The Tao of Managing JWT Tokens

The Tao of Managing JWT Tokens


Posted 11 September 2017
Over recent years, single page websites and web applications have become more and more popular. Thanks to the rise of popular frontend frameworks such as VueJS and Angular, it’s getting easier to build single page applications. Here we discuss how you handle user authentication within a single page application.

Over recent years, single page websites and web applications have become more and more popular. Thanks to the rise of popular frontend frameworks such as VueJS and Angular, it’s getting easier to build single page applications. What could be considered a trade off (but is also a benefit) of single page applications is the fact the application becomes stateless. This means that data (such as the current authenticated users details) are not stored in the session, because there is no session. Instead, you have a frontend client which makes API requests to your backend server. This is especially great if you plan on building a mobile application for example. This is because all you have to do is build the front end for the app and just integrate it with the API you have already built; saving heaps of time!

Because single page applications are stateless, authentication becomes slightly trickier… we can no longer grab a token from the session to find the current authenticated user. Say hello to JSON Web Tokens (JWT)! A JWT Token is made up of three key parts, the header, the payload and the signature. If you want to learn more about JWT Tokens, checkout out jwt.io!

The general idea is that you make a request to authenticate the user and you receive a token back which will need to be stored somewhere such as in a Cookie or in Local Storage. You can then use this token to make authenticated requests to your API. You can configure how long the tokens last before expiring, but generally they last around 60 minutes - afterwhich you need to refresh. However, it might be a good idea to refresh the token when it is close to expiring so if your application attempts to make an API request, it doesn’t fail and confuse the user.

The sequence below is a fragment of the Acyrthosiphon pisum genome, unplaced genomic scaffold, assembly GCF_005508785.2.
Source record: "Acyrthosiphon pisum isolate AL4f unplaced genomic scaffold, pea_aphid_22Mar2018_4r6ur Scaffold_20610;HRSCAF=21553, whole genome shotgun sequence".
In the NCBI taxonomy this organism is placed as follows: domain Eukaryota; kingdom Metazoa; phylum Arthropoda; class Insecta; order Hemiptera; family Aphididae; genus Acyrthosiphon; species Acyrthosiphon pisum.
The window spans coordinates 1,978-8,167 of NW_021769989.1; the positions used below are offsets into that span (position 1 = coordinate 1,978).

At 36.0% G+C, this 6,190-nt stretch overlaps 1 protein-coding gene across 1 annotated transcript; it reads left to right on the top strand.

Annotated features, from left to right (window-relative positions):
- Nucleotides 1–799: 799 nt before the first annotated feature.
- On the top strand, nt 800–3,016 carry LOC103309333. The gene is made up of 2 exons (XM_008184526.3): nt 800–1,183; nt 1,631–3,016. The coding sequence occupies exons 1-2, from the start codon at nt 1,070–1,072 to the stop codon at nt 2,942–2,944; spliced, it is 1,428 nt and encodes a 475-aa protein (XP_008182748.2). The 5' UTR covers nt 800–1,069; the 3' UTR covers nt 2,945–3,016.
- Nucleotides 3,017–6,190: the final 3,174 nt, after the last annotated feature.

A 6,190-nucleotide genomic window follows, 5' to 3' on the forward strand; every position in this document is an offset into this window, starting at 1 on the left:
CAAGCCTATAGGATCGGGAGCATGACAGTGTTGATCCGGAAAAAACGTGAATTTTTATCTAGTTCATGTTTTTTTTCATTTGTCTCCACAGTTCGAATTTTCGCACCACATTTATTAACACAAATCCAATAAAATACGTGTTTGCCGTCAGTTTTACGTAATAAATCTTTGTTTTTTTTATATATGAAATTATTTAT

As you can tell, there is quite a lot here. We need to be able to store the token somewhere, retrieve it whenever we want to make requests, know when the token is going to expire soon so we can refresh it. I also found this quite a lot to deal with, so I created a package to make it as simple as possible, welcome JWT Manager… (I know I’m not the best at naming packages).

JWT Manager

Installation

You can install the package by running the following command: npm install --save jwt-manager or yarn add jwt-manager. Once you have installed the package you need to import the library.

import JWTManager from 'jwt-manager';

window.JWTManager = new JWTManager();

Storing The Token

The first thing you are going to need to do is store the JWT Token you have received from your server. By default the package will store the token in a cookie, but you can change this to local storage by running the following command:

window.JWTManager.useLocalStorage();

You can then set a token using the following method:

window.JWTManager.setToken('jwt-token');

Retrieving The Token

Once you have stored the token, you are generally going to need it to make requests to your API. You can retrieve the token from the store easily by calling the getToken() method. Here is an example:

window.JWTManager.getToken();

You can then add this to the Authorization header on the request, or append it to the url as a get parameter - it just depends on how you’ve setup your API.

Refreshing The Token

A JWT token will only last for a certain amount of time, after which it will need to be refreshed. As I mentioned earlier, it is generally a good rule of thumb to refresh the token in the background before it is due to expire, that way it prevents the issue of making an API call while the token is invalid. To solve this you can call the monitor method:

window.JWTManager.monitor((token) => {
// Make request to refresh token here
// Then call the JWTManager.refresh() method and pass in your new token
});

In the background this will monitor the JWT Token and run the callback when the token is due to expire within the next 60 seconds. In the callback you would then make a request to refresh the token from your API. You can then call the window.JWTManager.refresh(‘new-jwt-token’) method to update the current stored JWT Token.

There are many other methods available with the JWTManager package, feel free to check out the GitHub repository for more information on each available method.